Snow problem: USA beats Poland, elements in friendly

March 1, 2006

KAISERSLAUTERN, Germany -- The last time Clint Dempsey played in a snowstorm, the match was reduced to a penalty-kick shootout rather than going the full 90 minutes.

Clint Dempsey
AP / Michael ProbstDempsey gave the USA all the offense it needed with his goal in the second half.

That was in Texas when he was playing club soccer. On Wednesday night, Dempsey and the U.S. team defied the elements and beat Poland 1-0 in a World Cup tuneup played in blizzard conditions.

In a scene more befitting Lambeau Field than a soccer field, Dempsey scored the only goal off a misplay by Poland's goalie in the 48th minute.

"I never played in a game when that much snow came in at the same time," Dempsey said. "I never saw little flurries turn into big snow like that.

"The ball kept bouncing around here and there."

It bounced perfectly on Dempsey's fortuitous goal. Eddie Lewis made a superb long pass from the left wing into the penalty area. Goalkeeper Artur Boruc, who entered to start the second half, tried to punch it away. Instead, the ball deflected off the head of U.S. forward Taylor Twellman directly to Dempsey.

All Twellman's teammate with the New England Revolution had to do was head it into a gaping net.

"The defender thought the goalie was going to get it, and it caused him to hesitate a bit. And I was able to get behind him and get one in the back of the net," Dempsey said.

"He apologized for his mistake, but that's not enough," Poland coach Pawel Janas said of Boruc. "You need to concentrate more."

The next time the United States plays at Fritz-Walter-Stadion, it probably will be 50 degrees warmer, with no sign of snow and a frosty wind.

By the midpoint of the second half, the swirling snow made heading the ball an adventure and trying to make cuts a dangerous proposition. In the final minutes, referee Thorsten Kinhofer even went to a yellow ball so it would contrast against the white blanket on the field.

"I'm not sure the snow was an advantage for anybody," U.S. coach Bruce Arena said. "We have been training in California, our domestic players, for seven weeks."

And they certainly didn't see any California weather out there Wednesday.

The conditions controlled play more than either team. A frozen crowd of 13,395 -- many of them Americans from nearby Ramstein Air Base -- saw the United States improve to 4-0-1 this year and 6-7-2 against Poland, which beat the United States 3-1 during the first round of the 2002 World Cup.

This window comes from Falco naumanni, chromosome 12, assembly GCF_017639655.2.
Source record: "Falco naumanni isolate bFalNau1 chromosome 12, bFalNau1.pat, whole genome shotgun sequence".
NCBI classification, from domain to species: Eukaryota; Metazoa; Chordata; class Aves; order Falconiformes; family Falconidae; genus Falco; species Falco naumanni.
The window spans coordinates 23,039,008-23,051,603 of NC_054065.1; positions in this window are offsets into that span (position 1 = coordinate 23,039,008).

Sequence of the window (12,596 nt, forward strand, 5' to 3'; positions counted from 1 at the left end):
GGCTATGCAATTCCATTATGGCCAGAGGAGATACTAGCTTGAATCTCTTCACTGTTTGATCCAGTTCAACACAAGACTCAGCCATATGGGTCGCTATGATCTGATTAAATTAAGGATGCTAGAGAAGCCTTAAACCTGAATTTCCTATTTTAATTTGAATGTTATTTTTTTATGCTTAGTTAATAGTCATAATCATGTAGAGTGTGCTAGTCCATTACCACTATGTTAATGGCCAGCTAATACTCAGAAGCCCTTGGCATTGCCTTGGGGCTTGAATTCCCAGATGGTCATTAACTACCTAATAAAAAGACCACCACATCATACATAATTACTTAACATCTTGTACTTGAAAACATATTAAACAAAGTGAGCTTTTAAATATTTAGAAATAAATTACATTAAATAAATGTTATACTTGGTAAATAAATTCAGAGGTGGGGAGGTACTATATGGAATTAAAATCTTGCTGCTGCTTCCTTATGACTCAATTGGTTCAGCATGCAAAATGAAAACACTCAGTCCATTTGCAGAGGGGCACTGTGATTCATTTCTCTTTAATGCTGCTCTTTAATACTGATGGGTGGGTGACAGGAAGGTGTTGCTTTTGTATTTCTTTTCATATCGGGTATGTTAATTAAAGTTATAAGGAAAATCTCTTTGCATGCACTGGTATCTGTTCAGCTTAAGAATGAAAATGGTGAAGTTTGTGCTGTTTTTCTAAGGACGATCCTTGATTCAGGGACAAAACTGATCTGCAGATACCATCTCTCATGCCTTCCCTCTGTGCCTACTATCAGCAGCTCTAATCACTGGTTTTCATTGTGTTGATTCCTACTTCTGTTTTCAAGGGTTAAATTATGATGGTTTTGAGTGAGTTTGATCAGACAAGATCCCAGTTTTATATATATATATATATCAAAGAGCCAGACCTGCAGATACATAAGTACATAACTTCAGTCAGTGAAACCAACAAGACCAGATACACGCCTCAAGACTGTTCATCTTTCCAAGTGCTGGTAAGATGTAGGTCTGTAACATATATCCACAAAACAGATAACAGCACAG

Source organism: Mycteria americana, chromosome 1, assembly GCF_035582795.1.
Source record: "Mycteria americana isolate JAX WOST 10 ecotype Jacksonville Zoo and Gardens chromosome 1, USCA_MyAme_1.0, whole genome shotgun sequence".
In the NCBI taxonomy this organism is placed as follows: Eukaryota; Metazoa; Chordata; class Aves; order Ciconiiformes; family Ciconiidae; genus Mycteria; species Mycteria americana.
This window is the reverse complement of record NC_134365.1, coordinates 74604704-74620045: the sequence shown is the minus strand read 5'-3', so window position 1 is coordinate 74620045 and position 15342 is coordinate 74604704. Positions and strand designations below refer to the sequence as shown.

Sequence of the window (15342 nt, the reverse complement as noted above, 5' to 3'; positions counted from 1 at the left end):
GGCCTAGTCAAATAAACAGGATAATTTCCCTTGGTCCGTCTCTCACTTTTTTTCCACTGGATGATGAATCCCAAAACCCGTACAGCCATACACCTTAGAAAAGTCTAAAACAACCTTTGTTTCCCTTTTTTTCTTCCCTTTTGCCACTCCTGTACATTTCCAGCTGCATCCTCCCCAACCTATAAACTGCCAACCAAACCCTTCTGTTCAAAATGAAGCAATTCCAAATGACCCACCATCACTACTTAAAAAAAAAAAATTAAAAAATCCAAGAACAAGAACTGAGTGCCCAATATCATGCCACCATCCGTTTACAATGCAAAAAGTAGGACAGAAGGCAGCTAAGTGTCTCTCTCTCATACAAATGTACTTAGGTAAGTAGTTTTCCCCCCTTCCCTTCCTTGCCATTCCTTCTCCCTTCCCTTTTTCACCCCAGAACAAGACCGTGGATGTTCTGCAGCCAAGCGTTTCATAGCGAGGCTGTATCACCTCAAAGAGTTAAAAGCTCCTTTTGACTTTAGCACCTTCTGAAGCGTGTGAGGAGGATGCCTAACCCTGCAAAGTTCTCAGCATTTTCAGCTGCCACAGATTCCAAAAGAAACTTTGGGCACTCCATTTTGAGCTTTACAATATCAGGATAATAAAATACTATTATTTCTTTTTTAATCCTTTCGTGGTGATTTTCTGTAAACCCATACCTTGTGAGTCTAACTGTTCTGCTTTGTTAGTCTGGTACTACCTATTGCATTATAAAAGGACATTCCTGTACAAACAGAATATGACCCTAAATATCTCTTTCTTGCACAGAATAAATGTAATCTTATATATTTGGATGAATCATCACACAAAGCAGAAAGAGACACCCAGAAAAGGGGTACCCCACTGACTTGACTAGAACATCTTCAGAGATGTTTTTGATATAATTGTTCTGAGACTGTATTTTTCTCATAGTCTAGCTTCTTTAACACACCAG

The Americans return to Kaiserslautern on June 17 to face Italy in their second World Cup game. They improved to 2-7-2 in Europe under Arena, with both wins coming over Poland.

"We beat a good team in difficult conditions," said Kasey Keller, who played the first half in goal. "I'm sure the pitch and the weather will be better in June.

"Good teams win 1-0, and that's what we managed to do."

It was the only time before May when all European clubs were required to release their players to national teams, and the Americans inserted many of their Europe-based regulars. Their only other scheduled World Cup warmup game in Europe is March 22 against Germany in Dortmund.

Neither team warmed up early, then Poland had the best opportunities through 30 minutes. Keller, the career leader in victories and shutouts for the United States, had to be sharp to punch out a high ball and dived to his right to foil Michal Zewlakow moments after Keller also cleared a loose ball in the box.

Defender Oguchi Onyewu made a timely block of Miroslaw Szymkowiak's 15-yard attempt with Keller out of position.

The Americans began possessing the ball more late in the opening half without any results. The best chance came on Kerry Zavagnin's free kick that sailed just wide left.

But three minutes into the second period, the U.S. team struck. It was enough, thanks in part to the snowy conditions.

"The hard thing was seeing," Landon Donovan said. "There was a period of 15-20 minutes where you couldn't see more than 10 yards. The other thing is you are trying to run with the ball and it just keeps popping up, popping up and it's hard to get your momentum going."


Copyright 2006 by The Associated Press